In The King's Gold Mine: Or, The Conversion and Sanctification of the Disciples, Bud Robinson puts all of his eggs in one basket. He declares that if Luke 24:49 describes a second work of grace everyone else is wrong. If it does not, the holiness preachers are in error.
You will find the text in Luke 24:49, 'And behold I send the promise of my Father upon you but tarry ye in the City of Jerusalem until ye be endued with power from on high.' Now, if the disciples had never been converted, and were still in their sins at the time the Lord made this promises, then the promise of the Father and the enduement of power is nothing more or less than the new birth, but if they had been converted and were at that time the children of God, and not in a backslidden state, then the promise of the Father and the enduement of power is a blessing or a work of grace received by faith by the disciples subsequent to regeneration.
Now if the disciples had not been converted before Pentecost, then we Second Blessing people are without a Scriptural warrant for our doctrine and we are preaching heresy and we are false teachers, and every church in the land ought to be branded as a set of heretics and fanatics and hobby riders, who ride a hobby without eyes or ears or legs, but listen to me, folks, just a minute. If the disciples had been converted before Pentecost and were not backslidden at Pentecost, then we Second Blessing people are Scriptural and orthodox, and the crowd that is preaching that the disciples were never converted until Pentecost are unscriptural and unorthodox, and are false teachers and the churches ought to be closed in their faces and every church in the land ought to be open to us.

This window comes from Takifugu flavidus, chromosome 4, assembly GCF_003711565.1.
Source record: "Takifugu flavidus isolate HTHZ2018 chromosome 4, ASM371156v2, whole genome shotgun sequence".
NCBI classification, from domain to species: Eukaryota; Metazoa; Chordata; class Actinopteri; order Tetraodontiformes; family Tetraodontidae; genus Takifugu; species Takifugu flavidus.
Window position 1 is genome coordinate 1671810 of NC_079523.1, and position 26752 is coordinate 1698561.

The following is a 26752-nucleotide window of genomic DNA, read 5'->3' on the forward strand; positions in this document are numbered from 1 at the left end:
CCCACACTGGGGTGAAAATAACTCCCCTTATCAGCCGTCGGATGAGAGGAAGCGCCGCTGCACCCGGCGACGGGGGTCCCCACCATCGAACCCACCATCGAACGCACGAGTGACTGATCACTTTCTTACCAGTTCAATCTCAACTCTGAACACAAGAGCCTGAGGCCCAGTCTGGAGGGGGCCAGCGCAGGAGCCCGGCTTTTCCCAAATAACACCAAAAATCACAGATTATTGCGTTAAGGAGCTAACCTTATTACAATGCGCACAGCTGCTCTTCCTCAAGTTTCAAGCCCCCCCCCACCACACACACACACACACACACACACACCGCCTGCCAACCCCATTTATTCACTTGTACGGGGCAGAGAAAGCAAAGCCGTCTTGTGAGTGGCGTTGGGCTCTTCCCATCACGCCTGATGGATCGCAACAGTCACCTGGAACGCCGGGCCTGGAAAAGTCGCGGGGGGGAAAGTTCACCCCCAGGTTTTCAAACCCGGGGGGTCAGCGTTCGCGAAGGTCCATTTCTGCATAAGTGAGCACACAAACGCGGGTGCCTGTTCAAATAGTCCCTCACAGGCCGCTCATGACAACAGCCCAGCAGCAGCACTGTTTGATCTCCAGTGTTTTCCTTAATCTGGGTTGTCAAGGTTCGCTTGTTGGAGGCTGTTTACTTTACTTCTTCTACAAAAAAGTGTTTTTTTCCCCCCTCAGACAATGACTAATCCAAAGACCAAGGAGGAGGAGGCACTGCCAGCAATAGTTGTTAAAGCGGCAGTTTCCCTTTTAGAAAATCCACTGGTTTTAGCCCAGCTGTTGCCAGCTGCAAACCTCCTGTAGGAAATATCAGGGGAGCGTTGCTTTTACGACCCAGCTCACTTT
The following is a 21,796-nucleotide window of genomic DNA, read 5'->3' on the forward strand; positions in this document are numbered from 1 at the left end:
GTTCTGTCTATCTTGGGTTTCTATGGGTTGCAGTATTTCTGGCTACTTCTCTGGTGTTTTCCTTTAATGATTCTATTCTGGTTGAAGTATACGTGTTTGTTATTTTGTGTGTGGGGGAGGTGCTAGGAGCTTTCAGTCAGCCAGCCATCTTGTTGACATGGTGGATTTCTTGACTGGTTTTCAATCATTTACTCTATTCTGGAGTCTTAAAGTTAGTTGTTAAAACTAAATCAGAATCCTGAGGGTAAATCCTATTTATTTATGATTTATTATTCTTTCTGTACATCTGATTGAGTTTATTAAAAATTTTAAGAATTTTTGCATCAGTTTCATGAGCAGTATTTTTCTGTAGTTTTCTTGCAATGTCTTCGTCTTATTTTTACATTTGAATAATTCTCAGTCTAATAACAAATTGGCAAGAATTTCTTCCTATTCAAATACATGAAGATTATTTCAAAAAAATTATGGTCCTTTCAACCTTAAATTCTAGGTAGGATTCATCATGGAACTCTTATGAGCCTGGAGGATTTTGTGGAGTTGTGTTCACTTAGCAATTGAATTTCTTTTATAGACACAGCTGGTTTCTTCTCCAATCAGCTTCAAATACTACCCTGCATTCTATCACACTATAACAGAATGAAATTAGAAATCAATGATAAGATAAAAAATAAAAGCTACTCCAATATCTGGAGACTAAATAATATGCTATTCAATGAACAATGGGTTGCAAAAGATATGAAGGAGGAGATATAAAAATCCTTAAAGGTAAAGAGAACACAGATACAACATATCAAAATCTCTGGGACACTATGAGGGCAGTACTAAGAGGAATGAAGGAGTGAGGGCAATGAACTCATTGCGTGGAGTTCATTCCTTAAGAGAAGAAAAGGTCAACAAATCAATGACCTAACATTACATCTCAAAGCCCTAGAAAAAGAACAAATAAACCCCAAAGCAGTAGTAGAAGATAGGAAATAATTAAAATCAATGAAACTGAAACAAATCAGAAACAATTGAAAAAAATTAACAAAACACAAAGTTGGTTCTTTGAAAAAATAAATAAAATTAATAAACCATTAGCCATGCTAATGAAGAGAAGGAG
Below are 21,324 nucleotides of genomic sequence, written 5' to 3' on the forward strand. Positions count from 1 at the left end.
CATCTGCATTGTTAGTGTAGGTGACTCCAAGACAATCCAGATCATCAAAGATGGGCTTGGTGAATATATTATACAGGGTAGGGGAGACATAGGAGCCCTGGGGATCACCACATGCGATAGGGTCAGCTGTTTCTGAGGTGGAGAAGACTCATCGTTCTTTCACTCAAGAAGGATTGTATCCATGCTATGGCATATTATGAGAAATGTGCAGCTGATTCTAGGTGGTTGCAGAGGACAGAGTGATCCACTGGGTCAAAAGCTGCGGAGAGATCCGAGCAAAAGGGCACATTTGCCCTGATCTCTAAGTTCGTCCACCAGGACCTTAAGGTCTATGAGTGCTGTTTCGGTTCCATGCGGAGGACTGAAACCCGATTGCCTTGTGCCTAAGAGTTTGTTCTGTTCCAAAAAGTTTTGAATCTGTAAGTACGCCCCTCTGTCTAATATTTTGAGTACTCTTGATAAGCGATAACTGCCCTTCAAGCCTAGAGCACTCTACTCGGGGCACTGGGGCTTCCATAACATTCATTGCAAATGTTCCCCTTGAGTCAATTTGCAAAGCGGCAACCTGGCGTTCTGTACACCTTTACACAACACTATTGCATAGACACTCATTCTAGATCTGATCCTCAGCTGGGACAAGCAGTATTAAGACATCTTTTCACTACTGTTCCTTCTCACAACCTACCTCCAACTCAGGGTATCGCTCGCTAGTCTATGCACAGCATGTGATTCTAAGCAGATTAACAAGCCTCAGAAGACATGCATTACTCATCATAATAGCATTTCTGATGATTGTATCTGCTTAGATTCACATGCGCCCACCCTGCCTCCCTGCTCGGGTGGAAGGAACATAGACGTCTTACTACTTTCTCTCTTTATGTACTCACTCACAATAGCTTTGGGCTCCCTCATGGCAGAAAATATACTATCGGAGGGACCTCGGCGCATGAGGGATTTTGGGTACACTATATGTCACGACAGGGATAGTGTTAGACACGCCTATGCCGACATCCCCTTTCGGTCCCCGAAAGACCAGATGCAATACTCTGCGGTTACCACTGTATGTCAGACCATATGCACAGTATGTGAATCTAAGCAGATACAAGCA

Robinson assumes the disciples to be regenerated and that the fulfillment of this promise at Pentecost constitutes a second work of grace.
The holiness movement seems unwilling to admit that they use Wesley's name, but do not teach his doctrine. In this sermon by Richard Watson, no such equation is made of Pentecost and a second work of grace. It is ironic that Uncle Bud thought he was contending for Wesleyan doctrine and in so doing indicted the father of Wesleyan theology as a heretic. This is not the last time students of Wesley have been attacked as not being Wesleyan by men who have never read Wesley.